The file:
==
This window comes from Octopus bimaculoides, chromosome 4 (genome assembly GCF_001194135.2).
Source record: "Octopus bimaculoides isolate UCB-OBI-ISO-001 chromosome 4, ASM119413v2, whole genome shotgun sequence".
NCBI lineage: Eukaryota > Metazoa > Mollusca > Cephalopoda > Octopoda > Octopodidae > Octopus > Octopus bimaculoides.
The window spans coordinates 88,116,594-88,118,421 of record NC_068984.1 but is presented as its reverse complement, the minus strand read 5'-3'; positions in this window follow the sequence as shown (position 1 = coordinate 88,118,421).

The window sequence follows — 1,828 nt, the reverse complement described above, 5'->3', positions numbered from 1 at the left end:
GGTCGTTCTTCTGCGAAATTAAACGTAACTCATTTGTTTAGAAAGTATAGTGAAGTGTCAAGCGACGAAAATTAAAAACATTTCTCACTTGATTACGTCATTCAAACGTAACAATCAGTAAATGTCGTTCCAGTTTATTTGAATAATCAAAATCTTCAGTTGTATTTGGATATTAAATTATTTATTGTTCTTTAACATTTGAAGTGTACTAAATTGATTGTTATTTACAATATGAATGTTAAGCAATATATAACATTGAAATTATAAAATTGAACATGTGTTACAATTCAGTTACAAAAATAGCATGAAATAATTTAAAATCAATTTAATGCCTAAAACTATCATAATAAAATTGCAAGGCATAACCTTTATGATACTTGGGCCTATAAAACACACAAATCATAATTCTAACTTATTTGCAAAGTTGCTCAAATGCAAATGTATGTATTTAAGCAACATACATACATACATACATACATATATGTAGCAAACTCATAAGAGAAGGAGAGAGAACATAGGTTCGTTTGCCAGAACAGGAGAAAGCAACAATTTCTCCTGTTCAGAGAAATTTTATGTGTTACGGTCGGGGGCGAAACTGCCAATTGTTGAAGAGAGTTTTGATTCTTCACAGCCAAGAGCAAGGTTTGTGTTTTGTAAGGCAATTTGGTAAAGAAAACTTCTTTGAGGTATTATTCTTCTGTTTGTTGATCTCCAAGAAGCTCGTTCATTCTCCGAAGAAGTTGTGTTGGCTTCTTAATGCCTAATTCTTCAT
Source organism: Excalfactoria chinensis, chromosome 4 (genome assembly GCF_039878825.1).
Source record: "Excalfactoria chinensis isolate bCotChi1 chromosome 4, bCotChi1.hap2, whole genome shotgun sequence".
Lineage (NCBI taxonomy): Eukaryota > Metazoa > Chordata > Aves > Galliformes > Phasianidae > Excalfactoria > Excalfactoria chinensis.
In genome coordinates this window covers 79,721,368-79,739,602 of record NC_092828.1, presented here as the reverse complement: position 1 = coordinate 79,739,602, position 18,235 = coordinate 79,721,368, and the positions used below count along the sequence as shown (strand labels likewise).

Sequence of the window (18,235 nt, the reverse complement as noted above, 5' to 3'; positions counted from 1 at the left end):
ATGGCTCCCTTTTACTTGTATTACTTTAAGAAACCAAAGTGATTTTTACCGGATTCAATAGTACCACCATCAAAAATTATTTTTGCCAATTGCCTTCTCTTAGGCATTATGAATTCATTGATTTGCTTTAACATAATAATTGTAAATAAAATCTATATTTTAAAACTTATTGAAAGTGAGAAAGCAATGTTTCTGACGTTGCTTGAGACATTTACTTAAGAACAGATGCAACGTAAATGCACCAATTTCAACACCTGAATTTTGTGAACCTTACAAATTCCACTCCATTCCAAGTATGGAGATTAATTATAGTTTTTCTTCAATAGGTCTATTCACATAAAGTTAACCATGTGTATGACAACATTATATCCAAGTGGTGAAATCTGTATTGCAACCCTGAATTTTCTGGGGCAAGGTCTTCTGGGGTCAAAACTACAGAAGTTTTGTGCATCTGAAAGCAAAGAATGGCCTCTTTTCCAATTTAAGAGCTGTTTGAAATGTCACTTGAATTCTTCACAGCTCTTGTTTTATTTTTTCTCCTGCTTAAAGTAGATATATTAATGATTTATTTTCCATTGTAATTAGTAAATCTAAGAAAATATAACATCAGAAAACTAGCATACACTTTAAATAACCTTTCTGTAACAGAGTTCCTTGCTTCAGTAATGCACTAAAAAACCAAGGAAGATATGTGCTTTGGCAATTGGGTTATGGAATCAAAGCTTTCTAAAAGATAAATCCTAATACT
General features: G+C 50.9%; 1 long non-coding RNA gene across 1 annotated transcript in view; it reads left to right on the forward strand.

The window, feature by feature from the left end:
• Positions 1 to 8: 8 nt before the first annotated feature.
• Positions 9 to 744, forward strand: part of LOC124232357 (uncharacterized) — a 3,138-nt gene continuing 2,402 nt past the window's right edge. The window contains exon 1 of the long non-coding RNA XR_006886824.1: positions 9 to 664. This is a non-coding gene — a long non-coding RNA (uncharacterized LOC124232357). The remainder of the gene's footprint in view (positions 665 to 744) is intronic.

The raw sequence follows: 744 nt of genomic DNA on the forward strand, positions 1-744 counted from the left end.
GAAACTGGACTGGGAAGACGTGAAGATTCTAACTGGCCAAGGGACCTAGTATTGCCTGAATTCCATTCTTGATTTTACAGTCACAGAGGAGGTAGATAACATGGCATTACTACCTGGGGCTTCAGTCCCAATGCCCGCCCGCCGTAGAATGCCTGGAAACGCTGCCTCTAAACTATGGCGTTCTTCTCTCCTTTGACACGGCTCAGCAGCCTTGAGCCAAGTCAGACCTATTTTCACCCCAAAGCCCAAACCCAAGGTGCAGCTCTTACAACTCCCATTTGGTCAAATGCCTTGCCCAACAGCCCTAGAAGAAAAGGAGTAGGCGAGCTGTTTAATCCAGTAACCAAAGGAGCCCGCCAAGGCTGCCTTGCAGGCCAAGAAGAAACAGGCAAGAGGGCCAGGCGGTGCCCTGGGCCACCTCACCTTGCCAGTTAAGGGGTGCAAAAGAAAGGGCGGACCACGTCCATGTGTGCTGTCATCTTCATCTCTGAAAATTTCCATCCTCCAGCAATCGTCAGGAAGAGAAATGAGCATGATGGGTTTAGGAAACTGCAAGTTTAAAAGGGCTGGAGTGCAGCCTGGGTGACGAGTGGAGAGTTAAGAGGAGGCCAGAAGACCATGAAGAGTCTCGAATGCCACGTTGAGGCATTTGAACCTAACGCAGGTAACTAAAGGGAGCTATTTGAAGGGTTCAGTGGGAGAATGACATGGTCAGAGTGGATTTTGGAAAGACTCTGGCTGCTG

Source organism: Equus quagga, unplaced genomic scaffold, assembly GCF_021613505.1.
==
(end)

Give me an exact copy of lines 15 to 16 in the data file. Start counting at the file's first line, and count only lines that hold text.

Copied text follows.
• Positions 1 to 8: 8 nt before the first annotated feature.
• Positions 9 to 744, forward strand: part of LOC124232357 (uncharacterized) — a 3,138-nt gene continuing 2,402 nt past the window's right edge. The window contains exon 1 of the long non-coding RNA XR_006886824.1: positions 9 to 664. This is a non-coding gene — a long non-coding RNA (uncharacterized LOC124232357). The remainder of the gene's footprint in view (positions 665 to 744) is intronic.